This has been a very special day for me. When OceansWatch was still in it's infancy and I was still trying to define what we could do I did a yacht delivery from Brisbane to the Philippines. I arrived in Madang, PNG where my 2 crew managed to wind themselves up so much about the dangers in the Philippines that they jumped ship! This left me stuck in Madang with no crew. Well, it took me 5 weeks to replace them as many potential crew find PNG intimidating. During that 5 weeks I was befriended by a lovely PNG guy called Robert Puis who took me to visit Karkar Island. Karkar is an active volcanic Island but has not blown since 1979, although it still smokes every few weeks. I stayed in the village of Marangis for a few days and whilst there met with some lovely people and learnt a lot about the needs of the community. After my visit I promised Robert that I would find a boat and come back to Karkar to see how we could help. So here I am, I made it ?.

Unfortunately Robert is not able to be with us this visit but I have met his brother, who is helping us with introductions to the community, some of whom I will have met last year. Marangis village where we are anchored tonight has many Bahai and relations of my old friend from Whangarei Jamie Hancock have spent time here so I am welcomed ? On board today is a Bahai from New Zealand called Michael Vaughn who is going to live here for a few years. We gave him and his water tank a lift from Madang. En route we visited remote Bagabag Island but it was a little to rough to stay in the open anchorage. After Bagabag we stopped at a tiny Island for a quick cooling snorkel.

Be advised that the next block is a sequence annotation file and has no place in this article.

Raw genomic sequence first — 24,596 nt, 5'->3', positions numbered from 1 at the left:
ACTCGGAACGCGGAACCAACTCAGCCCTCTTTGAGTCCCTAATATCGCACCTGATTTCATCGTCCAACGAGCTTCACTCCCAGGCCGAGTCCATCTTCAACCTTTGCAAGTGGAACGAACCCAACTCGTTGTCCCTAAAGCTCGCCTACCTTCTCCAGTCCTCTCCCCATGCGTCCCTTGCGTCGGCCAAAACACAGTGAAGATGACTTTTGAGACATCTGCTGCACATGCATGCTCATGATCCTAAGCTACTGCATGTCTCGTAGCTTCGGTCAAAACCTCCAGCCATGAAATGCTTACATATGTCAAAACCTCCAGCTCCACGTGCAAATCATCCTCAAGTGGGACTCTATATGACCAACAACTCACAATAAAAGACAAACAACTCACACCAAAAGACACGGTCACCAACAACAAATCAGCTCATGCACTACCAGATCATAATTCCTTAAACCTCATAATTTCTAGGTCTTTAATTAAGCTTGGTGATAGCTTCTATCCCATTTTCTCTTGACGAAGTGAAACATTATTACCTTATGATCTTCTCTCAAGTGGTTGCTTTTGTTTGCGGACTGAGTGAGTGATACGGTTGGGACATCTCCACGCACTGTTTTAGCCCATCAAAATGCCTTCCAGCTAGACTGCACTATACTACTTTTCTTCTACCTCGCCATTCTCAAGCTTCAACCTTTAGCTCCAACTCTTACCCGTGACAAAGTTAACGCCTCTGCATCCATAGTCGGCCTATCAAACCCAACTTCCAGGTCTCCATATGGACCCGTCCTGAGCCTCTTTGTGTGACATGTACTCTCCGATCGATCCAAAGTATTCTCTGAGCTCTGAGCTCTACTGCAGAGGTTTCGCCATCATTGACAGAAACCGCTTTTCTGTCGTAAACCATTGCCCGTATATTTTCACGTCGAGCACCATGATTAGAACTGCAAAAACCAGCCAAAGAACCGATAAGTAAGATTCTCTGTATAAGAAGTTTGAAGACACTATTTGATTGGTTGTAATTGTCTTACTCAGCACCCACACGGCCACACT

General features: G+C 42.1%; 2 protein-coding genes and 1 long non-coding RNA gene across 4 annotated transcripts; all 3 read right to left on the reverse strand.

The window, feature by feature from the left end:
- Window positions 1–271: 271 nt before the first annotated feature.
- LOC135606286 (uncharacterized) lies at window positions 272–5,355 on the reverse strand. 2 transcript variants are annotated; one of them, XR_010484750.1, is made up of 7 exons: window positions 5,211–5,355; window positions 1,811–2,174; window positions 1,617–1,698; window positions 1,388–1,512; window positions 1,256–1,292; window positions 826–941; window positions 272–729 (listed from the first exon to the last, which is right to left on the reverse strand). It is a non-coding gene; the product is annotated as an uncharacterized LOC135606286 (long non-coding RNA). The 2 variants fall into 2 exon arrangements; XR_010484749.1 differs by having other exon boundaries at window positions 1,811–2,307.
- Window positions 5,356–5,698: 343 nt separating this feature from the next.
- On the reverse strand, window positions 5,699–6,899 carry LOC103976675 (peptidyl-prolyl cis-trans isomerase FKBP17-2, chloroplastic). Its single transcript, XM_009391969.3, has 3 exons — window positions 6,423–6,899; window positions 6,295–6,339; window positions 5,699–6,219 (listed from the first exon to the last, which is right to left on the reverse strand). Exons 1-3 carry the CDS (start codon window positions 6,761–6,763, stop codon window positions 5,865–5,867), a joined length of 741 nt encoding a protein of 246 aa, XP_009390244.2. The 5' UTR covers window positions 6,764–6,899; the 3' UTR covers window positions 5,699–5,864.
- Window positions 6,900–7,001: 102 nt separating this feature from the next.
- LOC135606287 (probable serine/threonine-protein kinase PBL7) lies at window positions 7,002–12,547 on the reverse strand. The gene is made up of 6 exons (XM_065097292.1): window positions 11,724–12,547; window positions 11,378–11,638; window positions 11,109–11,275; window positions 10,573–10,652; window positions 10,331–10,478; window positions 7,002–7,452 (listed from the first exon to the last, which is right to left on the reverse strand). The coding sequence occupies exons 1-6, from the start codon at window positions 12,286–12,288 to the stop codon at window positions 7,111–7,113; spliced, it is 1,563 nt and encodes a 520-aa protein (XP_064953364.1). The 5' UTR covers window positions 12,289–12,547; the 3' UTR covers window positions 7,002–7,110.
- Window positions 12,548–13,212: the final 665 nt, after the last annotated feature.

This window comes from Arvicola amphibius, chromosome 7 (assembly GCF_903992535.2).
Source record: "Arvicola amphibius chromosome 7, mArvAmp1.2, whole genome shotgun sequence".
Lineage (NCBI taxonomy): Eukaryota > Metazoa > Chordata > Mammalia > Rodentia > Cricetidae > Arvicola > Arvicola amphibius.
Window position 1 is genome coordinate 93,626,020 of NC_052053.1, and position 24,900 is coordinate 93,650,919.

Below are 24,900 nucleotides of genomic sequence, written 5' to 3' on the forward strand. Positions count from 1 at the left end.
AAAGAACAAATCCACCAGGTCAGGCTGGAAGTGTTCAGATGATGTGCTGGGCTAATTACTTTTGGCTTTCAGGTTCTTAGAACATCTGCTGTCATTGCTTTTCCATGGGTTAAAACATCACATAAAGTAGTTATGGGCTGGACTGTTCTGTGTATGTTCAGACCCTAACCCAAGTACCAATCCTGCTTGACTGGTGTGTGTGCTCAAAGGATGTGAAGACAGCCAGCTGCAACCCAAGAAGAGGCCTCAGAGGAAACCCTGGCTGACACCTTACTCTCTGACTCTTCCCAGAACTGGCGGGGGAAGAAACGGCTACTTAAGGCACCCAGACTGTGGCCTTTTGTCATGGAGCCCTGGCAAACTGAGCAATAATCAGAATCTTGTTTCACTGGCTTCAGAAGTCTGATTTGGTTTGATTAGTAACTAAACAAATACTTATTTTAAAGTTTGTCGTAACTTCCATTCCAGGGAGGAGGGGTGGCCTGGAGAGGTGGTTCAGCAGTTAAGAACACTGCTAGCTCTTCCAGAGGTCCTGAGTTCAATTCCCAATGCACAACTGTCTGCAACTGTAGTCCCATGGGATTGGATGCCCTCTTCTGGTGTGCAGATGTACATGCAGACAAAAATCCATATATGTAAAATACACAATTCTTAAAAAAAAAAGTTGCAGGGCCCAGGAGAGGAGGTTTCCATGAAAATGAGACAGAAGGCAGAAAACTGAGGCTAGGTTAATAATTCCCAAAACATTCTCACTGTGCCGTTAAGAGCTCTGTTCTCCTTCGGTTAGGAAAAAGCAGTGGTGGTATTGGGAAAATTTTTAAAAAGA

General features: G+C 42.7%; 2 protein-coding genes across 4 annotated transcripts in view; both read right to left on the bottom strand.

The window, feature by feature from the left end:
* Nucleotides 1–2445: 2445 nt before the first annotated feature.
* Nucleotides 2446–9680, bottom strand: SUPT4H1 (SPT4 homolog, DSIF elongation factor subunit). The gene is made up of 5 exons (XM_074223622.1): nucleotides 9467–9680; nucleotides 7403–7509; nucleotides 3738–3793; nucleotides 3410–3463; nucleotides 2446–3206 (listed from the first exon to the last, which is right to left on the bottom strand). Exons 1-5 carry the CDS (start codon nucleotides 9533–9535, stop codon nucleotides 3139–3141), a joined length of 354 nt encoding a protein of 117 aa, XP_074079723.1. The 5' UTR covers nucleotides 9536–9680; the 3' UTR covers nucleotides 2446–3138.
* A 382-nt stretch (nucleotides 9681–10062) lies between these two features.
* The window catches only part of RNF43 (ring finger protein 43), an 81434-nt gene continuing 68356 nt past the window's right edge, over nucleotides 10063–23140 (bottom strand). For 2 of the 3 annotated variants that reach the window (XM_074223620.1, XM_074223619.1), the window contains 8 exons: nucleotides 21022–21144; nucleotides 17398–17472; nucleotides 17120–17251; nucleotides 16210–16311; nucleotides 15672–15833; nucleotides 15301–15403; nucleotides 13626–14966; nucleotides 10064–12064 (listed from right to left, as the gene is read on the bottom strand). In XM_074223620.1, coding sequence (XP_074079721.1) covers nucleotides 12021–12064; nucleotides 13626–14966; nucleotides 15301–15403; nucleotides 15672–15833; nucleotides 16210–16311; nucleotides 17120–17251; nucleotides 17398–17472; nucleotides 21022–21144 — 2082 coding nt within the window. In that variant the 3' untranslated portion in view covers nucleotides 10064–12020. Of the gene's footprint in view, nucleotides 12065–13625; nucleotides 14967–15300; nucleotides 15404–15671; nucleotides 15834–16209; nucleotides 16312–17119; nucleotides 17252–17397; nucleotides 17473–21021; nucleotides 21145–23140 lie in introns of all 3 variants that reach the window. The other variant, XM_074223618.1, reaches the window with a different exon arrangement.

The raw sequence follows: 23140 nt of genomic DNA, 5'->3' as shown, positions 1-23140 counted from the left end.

We anchored near Mater village, just a mile from Marangis. Leila and Jeges went for a dive and Irene and I went kayaking. I had a recollection of a lovely little bay where the villagers came to wash and collect fresh water. We paddled along the coast and I was thrilled to find it again. There were 10 or so women there who were very excited to meet us, the people here are just so friendly. We were invited to join them for their evening wash in a very warm stream that poured from the rocks just above the high tide line. They invited us to stay in the village with them but we declined and invited them to the boat in the morning instead. We kayaked back feeling uplifted by the friendship we had been offered. Tomorrow we hope to meet some of the community leaders and will start our work here.